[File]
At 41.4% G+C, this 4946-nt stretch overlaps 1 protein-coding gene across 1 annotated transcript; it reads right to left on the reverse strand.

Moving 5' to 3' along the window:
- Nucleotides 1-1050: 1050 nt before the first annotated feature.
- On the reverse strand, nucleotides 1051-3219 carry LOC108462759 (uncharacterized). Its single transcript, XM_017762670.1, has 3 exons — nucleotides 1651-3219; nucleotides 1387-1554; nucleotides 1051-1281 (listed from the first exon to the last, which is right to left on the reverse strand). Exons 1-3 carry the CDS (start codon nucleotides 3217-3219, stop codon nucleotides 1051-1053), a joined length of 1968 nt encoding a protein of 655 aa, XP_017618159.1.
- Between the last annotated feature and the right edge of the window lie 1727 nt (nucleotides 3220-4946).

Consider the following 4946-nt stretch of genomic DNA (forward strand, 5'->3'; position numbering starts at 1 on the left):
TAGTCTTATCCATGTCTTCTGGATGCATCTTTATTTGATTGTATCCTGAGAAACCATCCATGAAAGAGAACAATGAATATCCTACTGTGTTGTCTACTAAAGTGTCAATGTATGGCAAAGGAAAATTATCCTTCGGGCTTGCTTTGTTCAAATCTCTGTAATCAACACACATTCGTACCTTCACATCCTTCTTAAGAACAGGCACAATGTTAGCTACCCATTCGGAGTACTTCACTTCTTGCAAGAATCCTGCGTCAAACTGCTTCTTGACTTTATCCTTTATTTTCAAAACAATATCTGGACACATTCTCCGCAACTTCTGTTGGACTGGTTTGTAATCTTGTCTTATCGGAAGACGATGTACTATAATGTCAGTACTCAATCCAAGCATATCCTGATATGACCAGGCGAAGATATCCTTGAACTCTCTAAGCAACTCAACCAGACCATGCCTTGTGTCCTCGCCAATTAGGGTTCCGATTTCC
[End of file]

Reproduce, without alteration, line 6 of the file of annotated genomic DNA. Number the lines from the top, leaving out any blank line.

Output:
Consider the following 4946-nt stretch of genomic DNA (forward strand, 5'->3'; position numbering starts at 1 on the left):